• I dealt with the time issue by maxing out out (1 week is the highest I can go). I primarily did this to prevent readers from adding it because the new UX suggests someone adds a time where the old one did not and I don't see the idea of a option to hide the time coming anytime soon.
  • Intro housekeeping.
  • I did some more housekeeping on the steps in the guide and found some things I didn't like.
  • A note was added about the iFixit app not working with some of my formatting being incompatible with the app.

7/14/17 update

I have made a few small changes to the intro since I have found a lot of problems there.

  • Outside of two AMD processors there is no more socket specific information. I have found it is either incorrect it there are multiple sockets and it should be researched.
  • I have corrected the mobile CPU step to accurately reflect the name for the first gen core i series processors. The 1st generation used different codenames for desktop/server and mobile. This is likely pre guide splitting residual content.
  • The Wesrmere typo was also found in the Intel processor step. This has also been corrected.
  • I have reordered the steps to reflect how I'd advise someone in the real world (worry about RAM, storage and WiFi first. Decide if you want an internal optical drive NOW, so you can decide if you are okay with a laptop that lacks provisions or you want something that makes it easy to add it later. Once you settle on that, look at the parts that generally can't be easily changed later on.)

7/15/17 update

I have made the following changes:

  • Removed Radeon 5000 Series
  • Added a Hybrid GPU warning
  • General grammar and working fixes (Some new lines added)
  • Major revisions (done because I can do 2013-2016 and streamline the current guides at once)


The text is DONE. Now it's a matter of evaluating the current laptop for repair or replacement.

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Why I have this error when I use the link to the guide ?



You cannot view this guide.


@andnerb didn't get anything in the week I put up the first time so I assumed there was no interest and I made it private to fix more things.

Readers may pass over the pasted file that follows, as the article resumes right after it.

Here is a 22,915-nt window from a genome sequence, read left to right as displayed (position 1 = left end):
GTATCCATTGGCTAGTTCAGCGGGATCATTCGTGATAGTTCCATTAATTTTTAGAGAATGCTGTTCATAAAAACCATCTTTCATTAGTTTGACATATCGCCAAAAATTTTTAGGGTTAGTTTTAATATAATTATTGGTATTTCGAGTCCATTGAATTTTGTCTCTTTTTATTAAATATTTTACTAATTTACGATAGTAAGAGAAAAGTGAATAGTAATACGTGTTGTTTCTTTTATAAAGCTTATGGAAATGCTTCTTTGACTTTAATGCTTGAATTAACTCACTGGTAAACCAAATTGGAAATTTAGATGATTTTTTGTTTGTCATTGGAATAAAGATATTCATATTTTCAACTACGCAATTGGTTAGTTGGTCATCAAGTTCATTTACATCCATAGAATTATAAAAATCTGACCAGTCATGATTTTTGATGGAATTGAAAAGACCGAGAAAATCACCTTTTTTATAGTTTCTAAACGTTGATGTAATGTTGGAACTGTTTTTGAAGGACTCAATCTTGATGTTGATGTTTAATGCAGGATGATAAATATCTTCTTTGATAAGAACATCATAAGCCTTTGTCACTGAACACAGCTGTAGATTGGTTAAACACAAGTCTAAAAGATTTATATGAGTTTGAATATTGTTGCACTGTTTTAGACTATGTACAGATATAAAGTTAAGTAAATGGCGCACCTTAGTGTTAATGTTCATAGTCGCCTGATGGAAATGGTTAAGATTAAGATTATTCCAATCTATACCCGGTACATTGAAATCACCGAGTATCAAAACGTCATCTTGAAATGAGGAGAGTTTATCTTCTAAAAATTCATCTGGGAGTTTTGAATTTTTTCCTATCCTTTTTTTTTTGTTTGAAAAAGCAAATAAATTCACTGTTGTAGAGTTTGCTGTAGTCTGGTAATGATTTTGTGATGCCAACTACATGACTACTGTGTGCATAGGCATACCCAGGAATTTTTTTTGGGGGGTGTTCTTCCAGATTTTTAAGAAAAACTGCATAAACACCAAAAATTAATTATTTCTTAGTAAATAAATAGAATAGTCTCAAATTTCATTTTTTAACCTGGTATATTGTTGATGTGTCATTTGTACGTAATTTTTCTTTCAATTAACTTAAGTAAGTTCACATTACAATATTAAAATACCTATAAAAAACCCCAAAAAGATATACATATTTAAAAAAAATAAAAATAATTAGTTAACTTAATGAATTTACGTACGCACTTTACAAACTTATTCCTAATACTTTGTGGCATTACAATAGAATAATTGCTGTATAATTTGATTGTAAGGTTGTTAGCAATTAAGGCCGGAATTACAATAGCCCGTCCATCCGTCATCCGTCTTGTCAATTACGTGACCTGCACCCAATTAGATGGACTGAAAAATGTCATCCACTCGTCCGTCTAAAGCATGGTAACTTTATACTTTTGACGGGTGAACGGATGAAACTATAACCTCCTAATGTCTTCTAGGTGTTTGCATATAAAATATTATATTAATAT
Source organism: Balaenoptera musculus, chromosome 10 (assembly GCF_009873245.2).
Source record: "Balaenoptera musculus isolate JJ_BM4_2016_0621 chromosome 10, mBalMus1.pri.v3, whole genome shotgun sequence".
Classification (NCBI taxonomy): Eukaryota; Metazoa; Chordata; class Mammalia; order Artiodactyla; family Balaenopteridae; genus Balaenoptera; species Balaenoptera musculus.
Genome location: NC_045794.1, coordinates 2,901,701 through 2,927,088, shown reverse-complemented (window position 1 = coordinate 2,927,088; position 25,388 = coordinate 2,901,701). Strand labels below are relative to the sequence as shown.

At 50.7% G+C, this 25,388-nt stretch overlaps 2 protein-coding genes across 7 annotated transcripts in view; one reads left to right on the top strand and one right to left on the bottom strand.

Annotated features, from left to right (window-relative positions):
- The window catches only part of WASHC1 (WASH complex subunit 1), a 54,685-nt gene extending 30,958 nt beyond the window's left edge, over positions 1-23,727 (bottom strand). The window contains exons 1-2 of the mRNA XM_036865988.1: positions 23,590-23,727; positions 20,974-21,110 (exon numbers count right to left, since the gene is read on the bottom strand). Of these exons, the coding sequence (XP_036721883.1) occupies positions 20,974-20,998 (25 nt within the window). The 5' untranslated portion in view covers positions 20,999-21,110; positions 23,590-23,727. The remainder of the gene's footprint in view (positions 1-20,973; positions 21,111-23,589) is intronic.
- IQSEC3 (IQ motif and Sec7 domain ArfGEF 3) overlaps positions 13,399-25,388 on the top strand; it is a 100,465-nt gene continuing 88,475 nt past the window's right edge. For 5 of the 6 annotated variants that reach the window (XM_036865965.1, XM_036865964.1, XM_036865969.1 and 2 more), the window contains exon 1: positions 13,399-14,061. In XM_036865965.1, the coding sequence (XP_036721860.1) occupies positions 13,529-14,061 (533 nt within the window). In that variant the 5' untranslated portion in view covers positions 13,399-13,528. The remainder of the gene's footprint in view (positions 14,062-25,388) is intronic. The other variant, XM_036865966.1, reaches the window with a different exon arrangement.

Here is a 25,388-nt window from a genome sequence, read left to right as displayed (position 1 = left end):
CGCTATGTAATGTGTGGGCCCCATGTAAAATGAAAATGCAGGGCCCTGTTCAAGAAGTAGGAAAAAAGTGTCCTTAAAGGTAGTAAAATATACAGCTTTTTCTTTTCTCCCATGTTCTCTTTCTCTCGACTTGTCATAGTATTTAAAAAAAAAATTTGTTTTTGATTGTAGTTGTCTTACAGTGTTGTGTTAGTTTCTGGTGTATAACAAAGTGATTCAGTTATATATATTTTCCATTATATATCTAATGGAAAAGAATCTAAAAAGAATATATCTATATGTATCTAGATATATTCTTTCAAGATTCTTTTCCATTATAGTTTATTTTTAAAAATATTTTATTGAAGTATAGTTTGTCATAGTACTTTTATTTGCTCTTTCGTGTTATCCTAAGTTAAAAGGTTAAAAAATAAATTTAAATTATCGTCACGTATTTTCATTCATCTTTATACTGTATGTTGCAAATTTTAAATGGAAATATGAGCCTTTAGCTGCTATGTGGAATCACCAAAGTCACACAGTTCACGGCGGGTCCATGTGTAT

I made it public again and will leave another week for feedback. This is fairly normal for me since I don't like to leave unfinished work public for more then a short amount of time, but I also consider public feedback to be better then closed loop feedback.


@nick , I could accessed the guide this week, thank you :)

And, congratulation, this is a very complete guide on the world of the hardware and linux !

I think personnaly there is just a missing thing: This guide is dedicated for Linux Laptops, but in the video card (integrated) section (step 12), many of the consumer laptops use 2 GPU (this is called Hybrid graphics), frequently this is an Integrated Intel GPU and a soldered Nvidia (or ATI/ AMD) GPU, this kind of configuration is problematics on linux (from 2010 with the begining of nvidia Optimus configurations until now included) because by default Linux is able to use only Intel GPU and enable Nvidia or AMD GPU and switch to it may be very complicated.


@andnerb I get why this is an oversight - the machine I intended to use (but will cost a lot to repair and may not be worth repairing) is one of these nVidia Optimus machines and the DisplayPort is tied to the nVidia graphics (in other words, it doesn't work unless you somehow manage to get the computer to play nice with Optimus). Even worse... IT IS BUSINESS CLASS. Since the machine I intended to use needs somewhat expensive repair work that probably isn't worth it, I didn't think to talk about that issue too much.

If you set the machine to GPU only with the IGP and Optimus detection disabled it does not play nice with the nVidia firmware. Something fails where it goes into software rendering mode so I can fix it and go back to the default driver (novaeu). If you set it to Optimus mode, the GPU gets disabled due to an address conflict and the port doesn't work (or it outputs garbage).

The only mode I have found that doesn't make me want to send nVidia hatemail for being so stubborn is integrated graphics with the GPU hidden. The problem is no DisplayPort since that port is tied to the GPU and cannot be used with the GPU or IGP in the laptop interchangeably.

Is this more of an nVidia problem or is AMD just as guilty? I'll have to sacrifice one of the integrated graphics on the list to add this warning since I maxed out, but I'm sure there's one I can give up that's not worth keeping or nobody would miss (likely Radeon HD 5000 Series).


@nick , Yes this is more of an nVidia problem, AMD is also guilty. I have a 2014 "buisness class" laptop with Intel / AMD combo (HP Elitebook 840 G1 with VGA and display port output too... personaly, I hate this laptop I always have problems with it) ! And AMD GPU is unusable on every Linux distro I've try to install on it. I don't know the name of hybrid graphics technology (optimus equivalent) for AMD.

PS: The chispet on the concerned laptop is an AMD Radeon HD 8750M.